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Recreational Marijuana Legalization, Criminal Expungement Bills Expected to Pass Senate Today

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The legalization of recreational marijuana and an accompanying measure to expunge the records of those charged for simple possession of the drug are expected to be approved today during what is expected to be an all-day Senate session at the Earl B. Ottley Legislature in St. Thomas.

Following two working meetings held Friday and Tuesday where senators agreed to several changes, the measures now have a majority of lawmakers on board for approval in the Senate before heading to Governor Albert Bryan.

The following are some of the changes made during the working meetings to the recreational cannabis proposed law.

1) Legal age to participate in recreational cannabis use was changed from 18 to 21.

2) There will be no less than three certified cannabis labs territory-wide, one on each of the major islands. 

3) There will be no more than 17 cannabis retail licenses: 7 on St. Croix, 7 on St. Thomas and 3 on St. John.

4) Lawmakers will add a new definition of ‘domicile’: a person’s fixed home where he has an intention of returning when he is absent. A person has only one domicile. Factors to consider when determining a person’s domicile, are a person’s address reported on income tax returns; a person’s physical mailing address; a person’s address on driver’s license or other identification issued by the Bureau of Motor Vehicles; a person’s address on legal and financial documents; a person’s address utilized for educational purposes, such as determination of tuition at institutions of higher education; a person’s address on an automobile registration; a person’s address utilized for membership in clubs and organizations; the location of a person’s personal property; and residence of a parent’s parents, spouse, and children.

5) Senators will also add a new definition of ‘resident’:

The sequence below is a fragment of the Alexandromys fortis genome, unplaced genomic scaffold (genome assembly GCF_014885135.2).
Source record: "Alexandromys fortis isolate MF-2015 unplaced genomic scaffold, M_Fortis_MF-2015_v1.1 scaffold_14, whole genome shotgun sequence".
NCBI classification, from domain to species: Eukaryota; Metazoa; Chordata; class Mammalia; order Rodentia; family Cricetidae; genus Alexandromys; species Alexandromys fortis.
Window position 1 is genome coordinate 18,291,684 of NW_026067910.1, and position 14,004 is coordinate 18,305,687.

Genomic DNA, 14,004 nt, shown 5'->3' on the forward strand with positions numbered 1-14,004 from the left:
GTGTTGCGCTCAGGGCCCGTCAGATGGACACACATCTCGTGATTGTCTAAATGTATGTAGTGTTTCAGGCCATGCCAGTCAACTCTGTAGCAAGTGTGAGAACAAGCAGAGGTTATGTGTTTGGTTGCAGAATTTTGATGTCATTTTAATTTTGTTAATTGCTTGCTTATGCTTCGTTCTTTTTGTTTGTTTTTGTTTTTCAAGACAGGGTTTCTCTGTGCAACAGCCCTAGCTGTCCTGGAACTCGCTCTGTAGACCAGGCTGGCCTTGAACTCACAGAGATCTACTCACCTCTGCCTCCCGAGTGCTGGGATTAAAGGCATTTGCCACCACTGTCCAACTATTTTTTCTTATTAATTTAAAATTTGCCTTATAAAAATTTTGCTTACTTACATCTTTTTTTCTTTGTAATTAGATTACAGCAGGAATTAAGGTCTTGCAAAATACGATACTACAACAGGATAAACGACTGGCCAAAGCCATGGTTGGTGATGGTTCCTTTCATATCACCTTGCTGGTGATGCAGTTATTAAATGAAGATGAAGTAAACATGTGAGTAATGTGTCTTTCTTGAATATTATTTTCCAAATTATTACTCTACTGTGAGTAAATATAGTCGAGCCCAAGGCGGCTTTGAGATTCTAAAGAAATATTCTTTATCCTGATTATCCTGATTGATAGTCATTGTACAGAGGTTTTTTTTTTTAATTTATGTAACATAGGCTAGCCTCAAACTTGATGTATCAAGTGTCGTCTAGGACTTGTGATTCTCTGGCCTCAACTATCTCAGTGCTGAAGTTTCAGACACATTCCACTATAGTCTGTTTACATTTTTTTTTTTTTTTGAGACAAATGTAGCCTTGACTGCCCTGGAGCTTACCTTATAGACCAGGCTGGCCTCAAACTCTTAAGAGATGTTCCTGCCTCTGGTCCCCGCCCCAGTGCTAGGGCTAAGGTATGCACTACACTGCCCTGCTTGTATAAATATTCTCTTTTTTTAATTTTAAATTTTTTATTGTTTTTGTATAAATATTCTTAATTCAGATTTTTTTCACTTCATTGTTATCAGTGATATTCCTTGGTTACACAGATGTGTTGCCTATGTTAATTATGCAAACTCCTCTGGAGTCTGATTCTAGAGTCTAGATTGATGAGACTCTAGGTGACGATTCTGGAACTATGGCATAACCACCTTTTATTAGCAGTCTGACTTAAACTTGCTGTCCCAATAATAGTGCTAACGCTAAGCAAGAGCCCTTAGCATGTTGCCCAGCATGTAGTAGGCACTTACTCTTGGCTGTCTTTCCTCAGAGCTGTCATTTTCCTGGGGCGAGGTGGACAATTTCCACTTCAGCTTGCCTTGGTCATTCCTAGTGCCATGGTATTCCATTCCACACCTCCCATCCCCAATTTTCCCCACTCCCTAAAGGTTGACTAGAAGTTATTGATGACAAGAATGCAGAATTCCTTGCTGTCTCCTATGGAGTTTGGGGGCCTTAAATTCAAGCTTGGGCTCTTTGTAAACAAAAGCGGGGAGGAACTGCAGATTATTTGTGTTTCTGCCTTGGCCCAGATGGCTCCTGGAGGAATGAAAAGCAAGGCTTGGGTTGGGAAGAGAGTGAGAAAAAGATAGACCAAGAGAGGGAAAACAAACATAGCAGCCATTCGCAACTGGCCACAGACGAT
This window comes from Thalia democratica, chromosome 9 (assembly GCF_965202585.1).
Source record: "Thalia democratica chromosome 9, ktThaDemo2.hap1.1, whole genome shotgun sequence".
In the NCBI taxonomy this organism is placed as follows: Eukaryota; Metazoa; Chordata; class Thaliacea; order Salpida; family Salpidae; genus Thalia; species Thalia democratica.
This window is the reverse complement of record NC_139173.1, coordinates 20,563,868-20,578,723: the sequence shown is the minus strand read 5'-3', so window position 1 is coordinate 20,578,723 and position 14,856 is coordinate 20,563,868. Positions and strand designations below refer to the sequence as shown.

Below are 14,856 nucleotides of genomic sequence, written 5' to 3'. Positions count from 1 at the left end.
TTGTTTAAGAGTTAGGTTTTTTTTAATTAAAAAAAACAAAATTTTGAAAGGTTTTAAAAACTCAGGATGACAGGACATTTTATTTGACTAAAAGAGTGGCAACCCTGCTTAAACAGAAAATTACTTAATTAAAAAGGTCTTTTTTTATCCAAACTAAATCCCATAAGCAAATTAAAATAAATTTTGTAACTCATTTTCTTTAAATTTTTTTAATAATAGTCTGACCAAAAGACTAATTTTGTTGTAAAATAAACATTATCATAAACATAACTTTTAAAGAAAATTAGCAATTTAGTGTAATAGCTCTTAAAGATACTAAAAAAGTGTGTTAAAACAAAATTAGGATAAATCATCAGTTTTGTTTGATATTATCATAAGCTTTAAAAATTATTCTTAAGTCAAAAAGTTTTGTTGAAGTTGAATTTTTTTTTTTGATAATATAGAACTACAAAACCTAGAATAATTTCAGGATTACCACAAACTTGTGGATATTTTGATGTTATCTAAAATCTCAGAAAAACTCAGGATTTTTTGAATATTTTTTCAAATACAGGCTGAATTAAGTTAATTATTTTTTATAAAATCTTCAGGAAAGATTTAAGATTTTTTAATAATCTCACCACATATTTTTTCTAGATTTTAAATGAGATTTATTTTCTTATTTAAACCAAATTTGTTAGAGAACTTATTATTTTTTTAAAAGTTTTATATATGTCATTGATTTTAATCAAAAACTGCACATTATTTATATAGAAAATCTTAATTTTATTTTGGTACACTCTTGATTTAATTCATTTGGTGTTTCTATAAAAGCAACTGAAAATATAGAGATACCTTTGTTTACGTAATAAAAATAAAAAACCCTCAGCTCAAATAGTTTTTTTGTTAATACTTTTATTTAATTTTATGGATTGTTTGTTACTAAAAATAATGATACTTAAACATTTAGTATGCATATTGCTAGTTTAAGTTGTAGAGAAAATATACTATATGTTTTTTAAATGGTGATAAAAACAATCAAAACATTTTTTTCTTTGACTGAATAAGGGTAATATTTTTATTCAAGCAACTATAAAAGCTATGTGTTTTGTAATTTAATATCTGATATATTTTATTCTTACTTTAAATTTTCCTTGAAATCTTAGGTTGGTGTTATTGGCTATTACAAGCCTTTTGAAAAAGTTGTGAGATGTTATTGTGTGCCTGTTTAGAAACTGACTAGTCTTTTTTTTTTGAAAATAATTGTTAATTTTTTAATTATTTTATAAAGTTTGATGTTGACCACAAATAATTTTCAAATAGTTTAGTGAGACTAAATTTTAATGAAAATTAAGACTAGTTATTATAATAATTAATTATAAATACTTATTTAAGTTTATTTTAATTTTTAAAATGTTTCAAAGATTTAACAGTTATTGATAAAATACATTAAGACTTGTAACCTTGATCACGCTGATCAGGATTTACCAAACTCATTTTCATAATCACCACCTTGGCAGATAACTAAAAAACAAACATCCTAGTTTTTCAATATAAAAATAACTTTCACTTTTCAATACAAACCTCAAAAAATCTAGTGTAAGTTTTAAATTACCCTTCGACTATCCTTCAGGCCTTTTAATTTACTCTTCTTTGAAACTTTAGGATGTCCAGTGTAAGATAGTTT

(a) Any United States citizen currently domiciled in the Virgin Islands for one (1) year or more; or

(b) The holder of an alien registration receipt card (United States Department of Justice Form No. 1–151) domiciled in the Virgin Islands for one (1) year or more.

    • (i) A person shall demonstrate that he has been a resident for one (1) year or more for the purposes of this chapter using the date of issuance information from a W-2 form, a voter registration card, a permanent resident card, a Virgin Islands driver’s license or other methods as provided by the Office of Cannabis Regulation pursuant to its authority under section §798.04 of this section.

(c) A person who has attended a school in the Virgin Islands for at least five years or more, or is a graduate of a Virgin Islands high school, or of the University of the Virgin Islands, and is registered to vote in the Virgin Islands.

The above are just some of the changes that came as a result of the working meetings, and Ms. Sarauw thanked her colleagues for the hourslong effort to reach consensus ahead of today’s session.

“It has been a very cumbersome process to get these bills to where they are today,” Ms. Sarauw said in October.  According to the senator, the adult use legislation now contains provisions for opportunities “for those that have been ostracized by cannabis for so long, as well as those who may have otherwise been overlooked for inclusion in the industry for one reason or the other.”

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